In 2009, Evers paid the state a $250 fine over an incident in which he solicited campaign donations while on the job as deputy superintendent, emailing another education official's government account in an effort to set up a fundraiser event.
Going a bit farther back, the "caucus scandal" of the early 2000s broke when state legislators were caught conspiring to run campaign activities on state time; this culminated in legislators from both parties being convicted of crimes, and prompted the state to impose new restrictions on legislative staff's political activities.
"You can't use public resources to run, and so there has to be some separation," said Reid Magney, a spokesperson for the Wisconsin Elections Commission. "The term of art is 'use of office.'"
The state and campaign offices of Evers and Walker both voice a commitment to obeying laws around campaigning and preventing the abuse of state resources. However, neither camp would answer specific questions about how they go about interpreting and implementing rules that draw lines between state time and campaign time for candidates with busy, full-time public jobs.
"The campaign follows all laws and proper procedures in ensuring that we do not use state resources for campaign purposes," said Walker campaign spokesperson Austin Altenburg.
"We have protocols in place to ensure no state resources are used for campaign purposes," said Amy Hasenberg, a spokesperson working in the governor's office.
State Department of Public Instruction spokesperson Tom McCarthy noted that while Evers doesn't literally punch a clock, he's fully committed to his day job. "Obviously he's still punching the clock here at the department and working here, and working another job too, which is running for office," McCarthy said.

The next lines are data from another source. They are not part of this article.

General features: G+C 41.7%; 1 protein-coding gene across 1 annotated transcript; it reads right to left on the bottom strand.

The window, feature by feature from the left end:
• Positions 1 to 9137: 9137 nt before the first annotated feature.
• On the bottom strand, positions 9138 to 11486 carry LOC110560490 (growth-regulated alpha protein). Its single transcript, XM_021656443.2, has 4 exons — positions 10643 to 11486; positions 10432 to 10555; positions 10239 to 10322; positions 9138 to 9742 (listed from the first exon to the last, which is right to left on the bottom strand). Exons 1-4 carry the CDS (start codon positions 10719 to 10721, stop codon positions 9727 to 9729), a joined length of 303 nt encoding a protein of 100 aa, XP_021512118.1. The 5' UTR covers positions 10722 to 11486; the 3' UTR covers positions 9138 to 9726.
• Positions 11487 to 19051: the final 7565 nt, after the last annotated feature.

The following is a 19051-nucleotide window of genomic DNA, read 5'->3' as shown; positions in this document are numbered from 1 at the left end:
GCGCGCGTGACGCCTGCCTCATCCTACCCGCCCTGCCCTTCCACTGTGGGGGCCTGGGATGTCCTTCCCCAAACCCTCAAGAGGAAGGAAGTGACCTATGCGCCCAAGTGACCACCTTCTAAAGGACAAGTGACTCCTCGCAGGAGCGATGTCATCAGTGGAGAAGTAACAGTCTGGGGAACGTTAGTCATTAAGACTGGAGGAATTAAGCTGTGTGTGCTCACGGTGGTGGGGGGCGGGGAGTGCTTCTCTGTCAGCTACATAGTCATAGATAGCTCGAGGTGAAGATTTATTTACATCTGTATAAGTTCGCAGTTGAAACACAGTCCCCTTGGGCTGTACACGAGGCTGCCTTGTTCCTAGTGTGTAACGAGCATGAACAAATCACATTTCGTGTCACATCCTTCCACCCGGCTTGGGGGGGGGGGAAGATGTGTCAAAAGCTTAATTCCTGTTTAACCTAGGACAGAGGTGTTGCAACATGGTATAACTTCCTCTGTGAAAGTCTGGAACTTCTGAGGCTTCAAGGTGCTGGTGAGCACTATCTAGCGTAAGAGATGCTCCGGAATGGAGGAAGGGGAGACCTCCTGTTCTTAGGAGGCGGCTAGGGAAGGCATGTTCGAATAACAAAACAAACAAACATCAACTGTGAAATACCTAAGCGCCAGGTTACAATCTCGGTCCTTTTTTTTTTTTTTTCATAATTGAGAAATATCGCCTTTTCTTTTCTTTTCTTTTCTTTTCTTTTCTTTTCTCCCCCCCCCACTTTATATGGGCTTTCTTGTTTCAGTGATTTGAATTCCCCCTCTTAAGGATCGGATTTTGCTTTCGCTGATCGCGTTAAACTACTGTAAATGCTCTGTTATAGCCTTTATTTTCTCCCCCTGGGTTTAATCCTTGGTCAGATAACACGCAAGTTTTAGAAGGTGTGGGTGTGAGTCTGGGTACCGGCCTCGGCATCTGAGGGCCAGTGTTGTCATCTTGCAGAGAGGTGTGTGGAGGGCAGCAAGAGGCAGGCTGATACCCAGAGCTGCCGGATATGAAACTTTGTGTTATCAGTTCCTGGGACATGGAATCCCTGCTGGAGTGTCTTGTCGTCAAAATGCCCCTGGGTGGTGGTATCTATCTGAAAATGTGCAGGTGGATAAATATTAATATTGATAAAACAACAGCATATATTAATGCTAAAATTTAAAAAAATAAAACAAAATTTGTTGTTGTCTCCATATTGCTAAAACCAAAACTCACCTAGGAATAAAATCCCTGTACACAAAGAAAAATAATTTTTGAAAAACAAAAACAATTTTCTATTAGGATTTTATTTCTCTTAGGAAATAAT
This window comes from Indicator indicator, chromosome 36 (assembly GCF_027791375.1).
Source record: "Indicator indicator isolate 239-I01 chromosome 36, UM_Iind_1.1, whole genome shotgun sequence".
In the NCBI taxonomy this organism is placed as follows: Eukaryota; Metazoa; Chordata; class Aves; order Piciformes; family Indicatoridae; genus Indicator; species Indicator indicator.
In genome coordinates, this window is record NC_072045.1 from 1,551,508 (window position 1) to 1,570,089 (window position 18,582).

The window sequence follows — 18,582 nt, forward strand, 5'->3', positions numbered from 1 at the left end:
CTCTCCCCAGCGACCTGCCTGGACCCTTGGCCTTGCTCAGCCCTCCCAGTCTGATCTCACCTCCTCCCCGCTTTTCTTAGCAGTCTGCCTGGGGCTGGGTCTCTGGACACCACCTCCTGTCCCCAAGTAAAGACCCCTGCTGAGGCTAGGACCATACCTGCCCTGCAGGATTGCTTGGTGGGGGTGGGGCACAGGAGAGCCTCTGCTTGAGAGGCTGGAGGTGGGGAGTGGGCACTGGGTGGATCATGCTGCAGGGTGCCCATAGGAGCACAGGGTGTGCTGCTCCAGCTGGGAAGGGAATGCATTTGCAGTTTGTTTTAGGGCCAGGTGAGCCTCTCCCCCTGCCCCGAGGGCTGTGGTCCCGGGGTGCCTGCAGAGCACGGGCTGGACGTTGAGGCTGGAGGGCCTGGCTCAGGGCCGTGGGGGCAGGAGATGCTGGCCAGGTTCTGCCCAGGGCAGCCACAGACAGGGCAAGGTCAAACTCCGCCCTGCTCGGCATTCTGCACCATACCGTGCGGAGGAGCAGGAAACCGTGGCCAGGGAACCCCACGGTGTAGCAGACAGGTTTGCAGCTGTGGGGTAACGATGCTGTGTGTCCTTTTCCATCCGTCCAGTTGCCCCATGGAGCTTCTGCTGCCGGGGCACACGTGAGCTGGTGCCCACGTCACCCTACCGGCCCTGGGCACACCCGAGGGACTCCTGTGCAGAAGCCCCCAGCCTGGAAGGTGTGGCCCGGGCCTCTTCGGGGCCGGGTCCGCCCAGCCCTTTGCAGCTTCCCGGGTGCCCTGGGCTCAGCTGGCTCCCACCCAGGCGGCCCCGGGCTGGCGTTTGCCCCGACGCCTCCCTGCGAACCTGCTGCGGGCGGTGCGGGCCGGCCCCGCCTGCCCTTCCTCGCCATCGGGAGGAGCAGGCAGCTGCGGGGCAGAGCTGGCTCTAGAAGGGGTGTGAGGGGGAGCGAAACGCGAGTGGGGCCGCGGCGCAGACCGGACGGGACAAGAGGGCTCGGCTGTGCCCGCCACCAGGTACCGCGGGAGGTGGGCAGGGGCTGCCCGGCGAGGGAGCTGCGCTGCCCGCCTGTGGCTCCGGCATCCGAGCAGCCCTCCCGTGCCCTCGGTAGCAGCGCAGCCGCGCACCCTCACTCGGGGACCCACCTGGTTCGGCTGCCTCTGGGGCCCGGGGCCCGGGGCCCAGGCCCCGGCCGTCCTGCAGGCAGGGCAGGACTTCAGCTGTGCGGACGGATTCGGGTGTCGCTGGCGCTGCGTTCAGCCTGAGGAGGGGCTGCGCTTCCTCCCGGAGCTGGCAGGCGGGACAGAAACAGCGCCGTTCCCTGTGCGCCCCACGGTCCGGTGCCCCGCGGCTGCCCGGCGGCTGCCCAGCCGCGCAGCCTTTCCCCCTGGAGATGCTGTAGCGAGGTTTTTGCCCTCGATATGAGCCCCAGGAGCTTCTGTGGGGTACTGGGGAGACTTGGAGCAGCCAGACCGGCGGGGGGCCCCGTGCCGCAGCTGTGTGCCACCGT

Maggie Gau, Evers' campaign manager, said through a spokesperson that the superintendent’s "campaign follows all applicable laws governing the separation of official and campaign duties."
None of these answers quite explain how the candidates divide up one particular state resource — their time — between their dual roles.
Different rules for officials and staff
Articles 12 and 13 of the Wisconsin Constitution, and section 16.147 of state statutes, set out restrictions that generally forbid elected officials in one office from simultaneously holding other offices or "dual employment" in government. In section 12.03 of state statutes, the law places limits on when and where candidates may "engage in electioneering," like restrictions on campaigning near a polling place on election day. Additionally, the so-called "50 piece rule" (section 11.1205), which, confusingly, is often also called the "49 piece rule," limits the amount of mailings a state or local elected official can send with public funds when they're up for re-election or running for another office.
State law also prohibits using state or local government vehicles on the campaign trail "unless use of the vehicle or aircraft is required for purposes of security protection provided by the state or local governmental unit," and forbids soliciting campaign donations from state employees during working hours.
Guidelines for University of Wisconsin System employees direct employees who want to run for office to talk with their department chairs and take a leave of absence or have their appointments reduced if campaigning will interfere with their work. As for civil servants, state law (230.40) clearly requires that they take a leave of absence if running for public office.